A common plant in our pastures, and by wau sides. It is two or three feet high; the stalk is round, upright, firm and striated: the leaves are long, and not very broad, and they are the most beautifully divided of those of any known plant.
Their colour is a deep green, and the parts into which they are divided are exceedingly fine, slender, and regularly arranged: the flowers stand at the tops of the branches, in the manner of umbels, in round and large tufts; they are white, but they often have a blush of red. The root is white and creeping, and the seeds are white, broad, and flat.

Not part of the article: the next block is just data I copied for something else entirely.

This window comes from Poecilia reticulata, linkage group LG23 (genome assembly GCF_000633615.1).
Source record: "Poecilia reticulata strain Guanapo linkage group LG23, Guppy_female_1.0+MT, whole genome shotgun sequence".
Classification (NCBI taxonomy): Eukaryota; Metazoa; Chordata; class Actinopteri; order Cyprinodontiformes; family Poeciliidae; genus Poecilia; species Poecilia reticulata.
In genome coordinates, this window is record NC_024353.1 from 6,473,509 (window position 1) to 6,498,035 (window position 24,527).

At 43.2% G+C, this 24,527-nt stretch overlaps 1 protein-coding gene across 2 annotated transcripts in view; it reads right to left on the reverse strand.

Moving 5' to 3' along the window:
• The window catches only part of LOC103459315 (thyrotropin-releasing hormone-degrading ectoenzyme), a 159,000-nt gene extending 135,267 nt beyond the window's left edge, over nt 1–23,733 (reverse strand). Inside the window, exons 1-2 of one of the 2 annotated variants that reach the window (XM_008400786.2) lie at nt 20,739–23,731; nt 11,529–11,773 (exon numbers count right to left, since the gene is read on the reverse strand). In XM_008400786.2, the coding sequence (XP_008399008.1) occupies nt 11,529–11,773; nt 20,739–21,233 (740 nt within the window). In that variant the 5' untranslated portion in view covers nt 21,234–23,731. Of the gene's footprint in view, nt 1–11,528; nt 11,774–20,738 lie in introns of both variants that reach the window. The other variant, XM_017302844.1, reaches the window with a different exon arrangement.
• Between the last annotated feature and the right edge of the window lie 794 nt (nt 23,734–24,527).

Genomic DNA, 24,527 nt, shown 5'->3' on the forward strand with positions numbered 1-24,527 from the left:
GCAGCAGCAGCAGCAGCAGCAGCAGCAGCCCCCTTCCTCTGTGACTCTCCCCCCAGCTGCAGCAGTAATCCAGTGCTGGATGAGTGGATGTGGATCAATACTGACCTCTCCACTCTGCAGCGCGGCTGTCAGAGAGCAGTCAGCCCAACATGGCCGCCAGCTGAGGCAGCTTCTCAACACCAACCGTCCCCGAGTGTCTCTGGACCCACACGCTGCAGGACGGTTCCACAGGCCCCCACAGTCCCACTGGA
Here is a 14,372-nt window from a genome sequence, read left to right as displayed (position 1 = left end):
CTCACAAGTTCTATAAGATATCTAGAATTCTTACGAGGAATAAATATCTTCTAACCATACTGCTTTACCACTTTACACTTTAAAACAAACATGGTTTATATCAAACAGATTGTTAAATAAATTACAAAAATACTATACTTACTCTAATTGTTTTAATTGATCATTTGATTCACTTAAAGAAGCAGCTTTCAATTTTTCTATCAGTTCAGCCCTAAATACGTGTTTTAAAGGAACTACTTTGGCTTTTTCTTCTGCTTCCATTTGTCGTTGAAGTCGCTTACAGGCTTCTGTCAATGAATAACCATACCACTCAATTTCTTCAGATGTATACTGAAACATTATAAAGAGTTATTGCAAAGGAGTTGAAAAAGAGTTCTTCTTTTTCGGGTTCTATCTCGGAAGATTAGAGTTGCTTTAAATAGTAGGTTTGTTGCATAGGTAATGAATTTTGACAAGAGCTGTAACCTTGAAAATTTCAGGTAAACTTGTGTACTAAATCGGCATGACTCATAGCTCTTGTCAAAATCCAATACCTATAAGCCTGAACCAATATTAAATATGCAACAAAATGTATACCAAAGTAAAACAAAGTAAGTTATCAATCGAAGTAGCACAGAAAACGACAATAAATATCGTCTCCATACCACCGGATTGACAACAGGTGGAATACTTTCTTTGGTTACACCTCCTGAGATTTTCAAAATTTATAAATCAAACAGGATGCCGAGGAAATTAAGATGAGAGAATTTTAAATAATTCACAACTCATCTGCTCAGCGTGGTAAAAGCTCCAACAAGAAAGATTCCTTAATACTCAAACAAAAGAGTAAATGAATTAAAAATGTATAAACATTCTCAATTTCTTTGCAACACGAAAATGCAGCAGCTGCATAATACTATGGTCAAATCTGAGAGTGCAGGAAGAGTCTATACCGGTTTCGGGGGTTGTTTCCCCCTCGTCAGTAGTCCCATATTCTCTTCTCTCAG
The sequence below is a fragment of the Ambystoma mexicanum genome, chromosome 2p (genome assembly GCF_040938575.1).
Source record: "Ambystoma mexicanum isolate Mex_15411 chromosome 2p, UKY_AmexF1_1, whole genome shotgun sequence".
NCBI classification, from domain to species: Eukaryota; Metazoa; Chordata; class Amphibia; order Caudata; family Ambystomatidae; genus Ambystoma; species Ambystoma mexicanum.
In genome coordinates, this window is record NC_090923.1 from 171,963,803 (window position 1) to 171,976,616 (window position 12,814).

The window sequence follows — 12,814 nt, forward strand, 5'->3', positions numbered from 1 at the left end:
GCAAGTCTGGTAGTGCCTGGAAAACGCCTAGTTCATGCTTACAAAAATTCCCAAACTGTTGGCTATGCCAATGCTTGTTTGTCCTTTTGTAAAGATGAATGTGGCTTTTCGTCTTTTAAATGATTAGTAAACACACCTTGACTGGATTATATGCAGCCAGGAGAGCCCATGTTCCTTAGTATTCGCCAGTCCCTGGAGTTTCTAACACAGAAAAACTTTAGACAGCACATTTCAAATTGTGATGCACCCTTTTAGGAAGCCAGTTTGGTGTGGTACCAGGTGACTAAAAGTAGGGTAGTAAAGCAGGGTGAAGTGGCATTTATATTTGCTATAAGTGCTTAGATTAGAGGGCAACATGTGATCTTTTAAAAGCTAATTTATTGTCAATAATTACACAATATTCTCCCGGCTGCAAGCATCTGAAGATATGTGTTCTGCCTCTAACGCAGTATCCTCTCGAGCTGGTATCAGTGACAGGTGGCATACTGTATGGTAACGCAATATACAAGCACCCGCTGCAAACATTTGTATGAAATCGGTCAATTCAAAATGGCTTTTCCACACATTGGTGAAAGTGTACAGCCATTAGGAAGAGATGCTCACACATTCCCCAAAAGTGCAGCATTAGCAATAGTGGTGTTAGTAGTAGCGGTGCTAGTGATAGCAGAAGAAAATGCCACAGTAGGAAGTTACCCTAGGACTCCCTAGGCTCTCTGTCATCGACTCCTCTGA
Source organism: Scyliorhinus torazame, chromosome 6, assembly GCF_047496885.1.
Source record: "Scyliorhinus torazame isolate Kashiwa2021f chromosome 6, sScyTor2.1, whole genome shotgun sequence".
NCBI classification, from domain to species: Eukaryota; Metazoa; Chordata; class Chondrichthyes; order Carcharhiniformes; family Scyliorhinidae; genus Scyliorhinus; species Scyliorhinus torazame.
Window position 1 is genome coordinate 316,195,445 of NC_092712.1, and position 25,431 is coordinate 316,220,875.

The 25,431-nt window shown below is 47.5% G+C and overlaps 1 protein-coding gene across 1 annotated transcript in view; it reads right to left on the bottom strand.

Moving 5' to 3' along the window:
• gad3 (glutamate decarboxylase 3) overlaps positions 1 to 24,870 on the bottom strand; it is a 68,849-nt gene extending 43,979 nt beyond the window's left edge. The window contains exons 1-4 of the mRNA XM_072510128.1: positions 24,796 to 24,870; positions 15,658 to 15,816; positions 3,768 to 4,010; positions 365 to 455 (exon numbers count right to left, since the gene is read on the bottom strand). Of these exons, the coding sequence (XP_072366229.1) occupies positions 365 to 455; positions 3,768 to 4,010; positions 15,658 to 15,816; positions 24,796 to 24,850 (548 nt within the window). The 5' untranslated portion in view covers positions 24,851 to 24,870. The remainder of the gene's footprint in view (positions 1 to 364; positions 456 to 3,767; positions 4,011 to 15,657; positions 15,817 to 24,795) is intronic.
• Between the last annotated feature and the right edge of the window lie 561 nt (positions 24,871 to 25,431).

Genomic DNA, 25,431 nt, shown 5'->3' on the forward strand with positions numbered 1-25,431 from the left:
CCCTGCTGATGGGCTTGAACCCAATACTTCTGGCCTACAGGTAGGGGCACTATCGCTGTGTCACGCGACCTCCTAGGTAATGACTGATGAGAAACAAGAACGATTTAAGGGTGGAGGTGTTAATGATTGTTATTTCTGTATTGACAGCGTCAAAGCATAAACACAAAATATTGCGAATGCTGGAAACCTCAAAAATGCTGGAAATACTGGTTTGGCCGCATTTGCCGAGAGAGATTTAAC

The whole plant is used fresh gathered, but the best part is the tops of the shoots; these are to be boiled in water, and the decoction sweetened with fine sugar; it is excellent against the bleedings of the piles, and bloody fluxes, and the overflowing of the menses. It is also healing and good in ulcerations of the ureters: and it operates gently by urine.